As we wrap up Black History Month, it is important to know the importance of celebrating Black artists and/or figures every month. Black History Month doesn’t mean it is the only month to celebrate Black people. Black History Month highlights the strides made by Black people across history, but also calls attention to the importance of celebrating and honoring Black people, and BIPOC overall. With that being said, let’s look at nine exceptional Black artists who cover a variety of musical genres, and who deserve all the hype.
- Brent Faiyaz
First gaining mainstream attention being featured on Goldlink’s Grammy nominated 2016 single “Crew” with Shy Glizzy, Brent Faiyaz has reentered the spotlight with his 2020 single “Dead Man Walking,” and album “Fuck The World,” released in the same year. Faiyaz has a distinct velvety voice, accompanied by dreamy, oft understated beats.
- Sheku Kanneh-Mason
Sheku Kanneh-Mason was the first Black winner of the BBC Young Musician Award, which he achieved in 2016 at age 17 for his performance of Shostakovich’s Cello Concerto No. 1. Since then, he played for the 2018 Royal Wedding, and released two albums. Most impressive is his performance of the Elgar Cello Concerto. Being the reason he wanted to play cello at age 9, Kanneh-Mason perfectly encaptures the sorrow and passion of the Elgar Concerto. Sheku Kanneh Mason is the future of classical music, and an inspiration to Black classical musicians everywhere.
Noname is a rapper and poet from Chicago who uses her work to explore her identity as a Black female artist. On her 2016 mixtape “Telefone,” Noname explores a range of topics including racial violence and abortion, all the while presenting with a warm, soft tone and impressive cadence.
- Kendrick Lamar
Kendrick Lamar is considered one of — if not the — greatest rappers of all time. With skillful flow, a voice that stands out, and songwriting filled with prose, purpose, and tact, Lamar impresses on each album he releases. For Kendrick, music is not only a form of expression, but also a form of activism.
An acronym for “No-one Ever Really Dies,” N.E.R.D. is a music group composed of Chad Hugo, Shay Haley, and Pharrell Williams: all three natives of Tidewater Virginia. With undertones of rock, hip-hop, and funk, N.E.R.D.’s music dazzles listeners with a wide range of sounds and textures.
- Tyler, the Creator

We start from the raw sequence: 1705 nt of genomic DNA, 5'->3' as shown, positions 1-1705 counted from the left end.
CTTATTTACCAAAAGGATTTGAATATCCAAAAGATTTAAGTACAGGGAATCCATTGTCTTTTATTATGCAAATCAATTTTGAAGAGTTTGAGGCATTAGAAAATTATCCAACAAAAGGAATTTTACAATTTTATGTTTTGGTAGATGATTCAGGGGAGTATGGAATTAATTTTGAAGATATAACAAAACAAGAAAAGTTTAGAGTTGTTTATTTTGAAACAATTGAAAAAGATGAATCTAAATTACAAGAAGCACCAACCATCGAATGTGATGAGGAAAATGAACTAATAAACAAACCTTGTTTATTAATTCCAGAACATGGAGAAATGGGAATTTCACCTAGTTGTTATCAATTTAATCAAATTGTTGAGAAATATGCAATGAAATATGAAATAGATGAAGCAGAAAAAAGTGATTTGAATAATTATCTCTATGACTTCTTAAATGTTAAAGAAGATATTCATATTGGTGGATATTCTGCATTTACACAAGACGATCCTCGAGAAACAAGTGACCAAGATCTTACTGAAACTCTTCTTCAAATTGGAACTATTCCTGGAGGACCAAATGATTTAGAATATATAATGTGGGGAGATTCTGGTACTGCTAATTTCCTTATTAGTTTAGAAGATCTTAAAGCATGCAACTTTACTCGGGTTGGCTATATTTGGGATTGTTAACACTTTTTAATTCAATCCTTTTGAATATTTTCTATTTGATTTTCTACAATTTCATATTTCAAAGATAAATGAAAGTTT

Under the music collective Odd Future, Tyler, the Creator entered the music scene in 2007. Since then, he released five albums, with the two most recent releases — “Flower Boy” and “IGOR” — garnering critical acclaim. With each album, Tyler has solidified his role as a modern visionary. Tyler has a trademark deep voice with which he raps and sings over diverse instrumentals, with influences of rock, funk, jazz, and so much more.
Thundercat’s music thrives off of throwback textures of jazz and funk influence. With his music featuring his falsetto voice backed by his expert bass playing, Thundercat has made a name for himself as one of the best current bass players. Thundercat achieved both mainstream attention and a Grammy with his features on Kendrick Lamar’s “To Pimp A Butterfly” in 2015. Since then, He has released three albums which show a rise in expertise with each release.
- Daniel Caesar
R&B artist Daniel Caesar entered the music scene in 2014 with thoughtful songwriting and a rich, smooth voice. Caesar often reflects on romantic relationships in his music, doing so with honesty. Daniel Caesar often uses low tempo beats, rich with drums, bass, and guitar.
Lizzo is a singer, songwriter, rapper, and classically trained flautist who enters each track with an unapologetic sense of self. A notable supporter of the body positivity movement, Lizzo is very open about her experience as a plus size Black woman in the scope of the media. On her album, “Cuz I Love You,” Lizzo’s powerful voice sings about self confidence and coping with breakups, amidst a variety of topics.